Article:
The term patient-centric is a popular, sometimes overused, catch phrase within the healthcare industry these days. Although overuse is problematic, there is value to reviewing your practice’s business plan to make sure the culture provides a positive patient experience. Physician groups looking to conduct an internal audit on the matter and make changes to better ensure a welcoming and patient focused experience can benefit from the following tips:
This past August, the United States Department of Health and Human Services (HHS) Office for Civil Rights (OCR) received a complaint that Housing Works Inc., out of New York, had failed to provide a patient with a copy of his medical records. The patient argued that the health care organization’s failure to provide the requested information was a violation of the patient’s rights under the Health Insurance Portability and Accountability Act (HIPAA). This compliant triggered an investigation. Upon facing the allegations, the healthcare provider chose to settle the claim instead of fight back.
The United States Food and Drug Administration (FDA) conducts investigations of certain pharmacies to determine whether or not the facility's practices are in line with Food Drug and Cosmetic (FD&C) Act and related laws. The FDA's Offices of Regulatory Affairs inspectors conduct the investigation and make observations about practices within the pharmacy, noted with FDA Form 483. The observations within this form are based on the "investigator's judgment, conditions, or practices observed" that could indicate a potential violation.
The government continues to crackdown on the commission of health care fraud throughout the country. In a recent case, the United States Department of Justice (DOJ) announced that it will expand the number of former National Football League (NFL) players it will take to court in a current health care fraud case.
Health care fraud cases generally follow the following timeline: the government becomes aware of a potential offense, an investigation occurs, and the government pursues criminal charges if the investigation leads to evidence to support the allegations. It may seem like a relatively straightforward process, but the reality can be circuitous and time consuming. A recent case provides an example.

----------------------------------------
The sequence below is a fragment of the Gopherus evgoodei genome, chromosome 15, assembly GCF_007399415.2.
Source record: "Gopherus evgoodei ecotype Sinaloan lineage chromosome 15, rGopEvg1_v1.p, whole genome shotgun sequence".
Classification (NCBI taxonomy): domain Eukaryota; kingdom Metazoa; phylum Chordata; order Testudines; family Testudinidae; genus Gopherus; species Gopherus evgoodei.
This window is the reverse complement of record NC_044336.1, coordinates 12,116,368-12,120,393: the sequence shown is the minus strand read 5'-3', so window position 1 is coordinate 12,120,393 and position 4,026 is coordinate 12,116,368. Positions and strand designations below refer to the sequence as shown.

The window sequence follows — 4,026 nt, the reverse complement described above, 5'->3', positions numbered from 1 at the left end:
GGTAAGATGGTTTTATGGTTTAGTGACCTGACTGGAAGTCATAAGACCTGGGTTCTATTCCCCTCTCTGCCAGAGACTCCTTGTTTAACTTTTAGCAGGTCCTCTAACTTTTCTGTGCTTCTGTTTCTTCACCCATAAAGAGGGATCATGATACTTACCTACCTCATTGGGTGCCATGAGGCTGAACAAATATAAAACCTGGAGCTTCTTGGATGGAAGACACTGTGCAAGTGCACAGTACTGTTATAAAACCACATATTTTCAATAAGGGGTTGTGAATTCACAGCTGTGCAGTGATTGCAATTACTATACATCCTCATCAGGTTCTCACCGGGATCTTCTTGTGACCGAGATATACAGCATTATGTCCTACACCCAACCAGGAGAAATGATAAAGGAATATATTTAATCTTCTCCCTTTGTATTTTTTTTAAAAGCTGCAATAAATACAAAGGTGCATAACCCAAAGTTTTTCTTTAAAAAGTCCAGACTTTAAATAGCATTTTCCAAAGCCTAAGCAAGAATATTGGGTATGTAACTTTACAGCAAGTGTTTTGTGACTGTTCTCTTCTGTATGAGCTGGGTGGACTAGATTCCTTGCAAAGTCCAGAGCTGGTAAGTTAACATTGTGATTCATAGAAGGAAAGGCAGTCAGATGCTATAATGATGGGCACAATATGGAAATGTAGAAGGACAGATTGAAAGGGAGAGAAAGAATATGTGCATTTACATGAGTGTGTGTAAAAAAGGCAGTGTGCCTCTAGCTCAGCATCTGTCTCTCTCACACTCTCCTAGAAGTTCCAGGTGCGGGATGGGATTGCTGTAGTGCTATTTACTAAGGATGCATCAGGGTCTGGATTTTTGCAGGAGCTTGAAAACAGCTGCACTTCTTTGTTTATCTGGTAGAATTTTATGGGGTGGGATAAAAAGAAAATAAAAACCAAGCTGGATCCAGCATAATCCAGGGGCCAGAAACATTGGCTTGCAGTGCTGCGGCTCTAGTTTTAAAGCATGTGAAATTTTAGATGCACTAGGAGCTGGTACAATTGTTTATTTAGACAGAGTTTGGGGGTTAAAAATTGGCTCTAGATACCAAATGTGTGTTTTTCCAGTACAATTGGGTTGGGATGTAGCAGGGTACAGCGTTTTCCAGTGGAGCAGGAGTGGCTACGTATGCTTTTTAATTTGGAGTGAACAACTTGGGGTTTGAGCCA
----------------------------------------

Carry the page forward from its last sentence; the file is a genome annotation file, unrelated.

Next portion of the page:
A diagnostic laboratory recently agreed to pay the government almost $12 million to settle claims that the health care company violated federal Anti-Kickback Statute (AKS) regulations. The government claimed that individuals within the diagnostic lab were illegally bribing health care professionals to use the professional services offered within their lab.
Authorities recently announced the sentencing of a registered nurse (RN) to 18 months imprisonment for her role in a health care fraud scheme. As part of the sentence, the court has also required the nurse to pay $9,500 in restitution.
The United States Department of Justice (DOJ) and the Office of the Inspector General (OIG) have stated they will aggressively pursue health care fraud claims related to COVID-19. These agencies further clarify that they will continue to focus on prosecution for violations of the Eliminating Kickbacks in Recovery Act (EKRA). The announcement comes at an uncertain time, when diagnostic labs are working to help patients who are waiting for testing while living amidst a global pandemic.
The answer depends on the details of the allegations. In a recent case, a group of patients filed a class action lawsuit against a New York health system accusing the group of failing to protect their financial, medical and personal information from security leaks. The failure, they allege, resulted in a cyber attack that put the privacy of information like social security numbers in jeopardy.
A recent case out of New York provides multiple examples of what not to do if accused of health care fraud. The case began when the U.S. Attorney's Office of the Western District of New York investigated a psychiatric physician for health care fraud. According to the prosecution, the physician billed for the highest level of evaluation appointments when seeing new patients. When questioned about the need for such an inclusive appointment, the government claims he was unable to provide sufficient evidence to support the claim. Upon further investigation, the government claims the physician routinely up coded and improperly billed for services.